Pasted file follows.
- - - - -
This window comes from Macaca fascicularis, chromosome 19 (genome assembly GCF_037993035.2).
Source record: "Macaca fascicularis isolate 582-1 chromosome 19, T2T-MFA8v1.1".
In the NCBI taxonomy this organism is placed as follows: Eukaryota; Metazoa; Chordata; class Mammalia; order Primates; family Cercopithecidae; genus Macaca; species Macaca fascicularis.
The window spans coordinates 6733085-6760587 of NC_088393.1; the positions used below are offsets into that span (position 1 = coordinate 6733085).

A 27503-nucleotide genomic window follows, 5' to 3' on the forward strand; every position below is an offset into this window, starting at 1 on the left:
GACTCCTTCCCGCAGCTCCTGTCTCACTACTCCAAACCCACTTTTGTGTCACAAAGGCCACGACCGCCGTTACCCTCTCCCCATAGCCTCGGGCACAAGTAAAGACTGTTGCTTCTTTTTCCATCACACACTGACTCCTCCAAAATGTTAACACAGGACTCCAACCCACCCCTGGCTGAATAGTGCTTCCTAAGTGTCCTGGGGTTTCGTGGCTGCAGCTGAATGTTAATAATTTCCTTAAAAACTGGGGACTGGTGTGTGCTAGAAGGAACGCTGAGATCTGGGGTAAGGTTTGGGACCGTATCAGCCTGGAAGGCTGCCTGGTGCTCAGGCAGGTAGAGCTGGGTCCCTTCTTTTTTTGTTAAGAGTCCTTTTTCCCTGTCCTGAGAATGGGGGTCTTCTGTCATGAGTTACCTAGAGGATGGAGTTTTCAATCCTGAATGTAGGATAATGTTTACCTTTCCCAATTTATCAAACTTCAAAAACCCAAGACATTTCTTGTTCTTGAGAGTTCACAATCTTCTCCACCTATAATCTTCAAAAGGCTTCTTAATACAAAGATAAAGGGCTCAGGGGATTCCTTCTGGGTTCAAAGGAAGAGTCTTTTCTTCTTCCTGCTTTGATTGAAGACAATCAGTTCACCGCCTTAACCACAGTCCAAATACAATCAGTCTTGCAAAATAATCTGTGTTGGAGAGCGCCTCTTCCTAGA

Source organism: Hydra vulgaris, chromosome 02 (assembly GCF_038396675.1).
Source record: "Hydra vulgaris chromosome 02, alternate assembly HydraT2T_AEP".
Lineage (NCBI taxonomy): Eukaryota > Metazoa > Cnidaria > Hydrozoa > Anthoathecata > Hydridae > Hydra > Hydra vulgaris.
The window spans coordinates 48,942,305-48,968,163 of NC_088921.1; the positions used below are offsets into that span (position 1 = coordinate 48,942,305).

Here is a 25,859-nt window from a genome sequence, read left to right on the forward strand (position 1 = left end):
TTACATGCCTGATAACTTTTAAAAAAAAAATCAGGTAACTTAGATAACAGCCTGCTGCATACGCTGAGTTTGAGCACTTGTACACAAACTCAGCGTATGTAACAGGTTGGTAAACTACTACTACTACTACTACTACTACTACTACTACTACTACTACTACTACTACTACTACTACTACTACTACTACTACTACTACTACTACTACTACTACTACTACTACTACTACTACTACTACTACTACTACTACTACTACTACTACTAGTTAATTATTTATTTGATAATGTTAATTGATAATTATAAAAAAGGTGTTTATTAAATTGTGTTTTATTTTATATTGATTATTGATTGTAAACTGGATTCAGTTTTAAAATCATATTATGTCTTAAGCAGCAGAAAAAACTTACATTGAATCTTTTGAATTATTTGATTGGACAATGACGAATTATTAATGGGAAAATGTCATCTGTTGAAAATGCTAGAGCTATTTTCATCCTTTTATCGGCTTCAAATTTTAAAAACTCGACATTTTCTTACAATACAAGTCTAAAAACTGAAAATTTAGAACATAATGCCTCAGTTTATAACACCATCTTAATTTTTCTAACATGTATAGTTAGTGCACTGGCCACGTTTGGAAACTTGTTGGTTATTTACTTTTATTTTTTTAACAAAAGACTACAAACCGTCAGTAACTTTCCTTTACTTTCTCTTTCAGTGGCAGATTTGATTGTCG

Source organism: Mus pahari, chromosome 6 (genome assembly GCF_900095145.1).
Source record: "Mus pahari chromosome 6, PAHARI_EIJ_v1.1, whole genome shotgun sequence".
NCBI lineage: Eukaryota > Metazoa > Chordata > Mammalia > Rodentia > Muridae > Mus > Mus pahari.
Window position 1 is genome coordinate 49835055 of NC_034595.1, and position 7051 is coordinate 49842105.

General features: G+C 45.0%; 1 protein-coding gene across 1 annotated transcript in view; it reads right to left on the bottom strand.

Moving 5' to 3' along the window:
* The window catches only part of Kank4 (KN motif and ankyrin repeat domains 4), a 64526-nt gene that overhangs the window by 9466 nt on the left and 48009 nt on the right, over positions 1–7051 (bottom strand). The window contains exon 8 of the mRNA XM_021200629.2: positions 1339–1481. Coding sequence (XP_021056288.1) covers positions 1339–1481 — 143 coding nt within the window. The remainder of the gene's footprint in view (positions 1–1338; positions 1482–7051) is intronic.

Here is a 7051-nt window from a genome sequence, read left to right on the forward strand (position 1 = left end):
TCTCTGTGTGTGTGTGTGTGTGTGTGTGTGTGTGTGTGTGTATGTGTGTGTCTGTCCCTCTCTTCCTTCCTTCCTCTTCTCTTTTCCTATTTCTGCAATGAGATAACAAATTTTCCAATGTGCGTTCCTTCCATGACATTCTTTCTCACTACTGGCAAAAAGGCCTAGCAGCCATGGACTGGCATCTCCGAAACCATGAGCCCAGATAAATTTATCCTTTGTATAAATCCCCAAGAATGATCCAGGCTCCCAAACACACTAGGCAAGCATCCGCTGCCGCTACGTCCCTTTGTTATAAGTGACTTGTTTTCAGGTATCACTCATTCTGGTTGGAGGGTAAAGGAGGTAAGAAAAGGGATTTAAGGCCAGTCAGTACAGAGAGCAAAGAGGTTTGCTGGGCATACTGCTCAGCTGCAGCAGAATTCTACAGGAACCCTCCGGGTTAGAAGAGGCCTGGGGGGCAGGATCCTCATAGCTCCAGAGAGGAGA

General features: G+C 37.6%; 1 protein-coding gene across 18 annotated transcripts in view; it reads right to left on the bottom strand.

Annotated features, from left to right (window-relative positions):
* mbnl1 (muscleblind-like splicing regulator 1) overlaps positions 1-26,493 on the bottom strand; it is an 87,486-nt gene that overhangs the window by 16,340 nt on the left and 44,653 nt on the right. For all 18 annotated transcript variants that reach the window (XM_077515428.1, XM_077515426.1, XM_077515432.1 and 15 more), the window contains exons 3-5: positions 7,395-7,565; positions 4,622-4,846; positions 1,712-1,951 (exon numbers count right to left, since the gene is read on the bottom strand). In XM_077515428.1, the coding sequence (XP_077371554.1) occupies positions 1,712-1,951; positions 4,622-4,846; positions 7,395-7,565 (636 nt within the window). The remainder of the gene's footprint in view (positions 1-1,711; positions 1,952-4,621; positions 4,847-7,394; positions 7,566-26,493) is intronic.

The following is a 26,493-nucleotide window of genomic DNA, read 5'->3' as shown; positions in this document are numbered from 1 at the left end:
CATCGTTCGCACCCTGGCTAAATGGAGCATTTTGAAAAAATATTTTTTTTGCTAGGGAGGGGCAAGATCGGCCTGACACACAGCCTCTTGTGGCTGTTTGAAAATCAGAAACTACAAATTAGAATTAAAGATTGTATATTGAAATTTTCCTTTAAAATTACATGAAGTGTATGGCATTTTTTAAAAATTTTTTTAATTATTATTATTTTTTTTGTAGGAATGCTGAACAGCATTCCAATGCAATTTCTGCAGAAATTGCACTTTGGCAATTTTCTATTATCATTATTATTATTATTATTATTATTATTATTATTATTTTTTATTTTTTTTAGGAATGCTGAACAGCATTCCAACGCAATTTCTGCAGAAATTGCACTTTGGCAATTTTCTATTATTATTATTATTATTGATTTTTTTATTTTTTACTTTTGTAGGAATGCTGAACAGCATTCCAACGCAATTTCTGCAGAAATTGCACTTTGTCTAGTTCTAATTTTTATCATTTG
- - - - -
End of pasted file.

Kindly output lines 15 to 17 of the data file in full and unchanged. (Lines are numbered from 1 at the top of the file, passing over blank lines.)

NCBI lineage: Eukaryota > Metazoa > Chordata > Mammalia > Rodentia > Muridae > Mus > Mus pahari.
Window position 1 is genome coordinate 49835055 of NC_034595.1, and position 7051 is coordinate 49842105.

General features: G+C 45.0%; 1 protein-coding gene across 1 annotated transcript in view; it reads right to left on the bottom strand.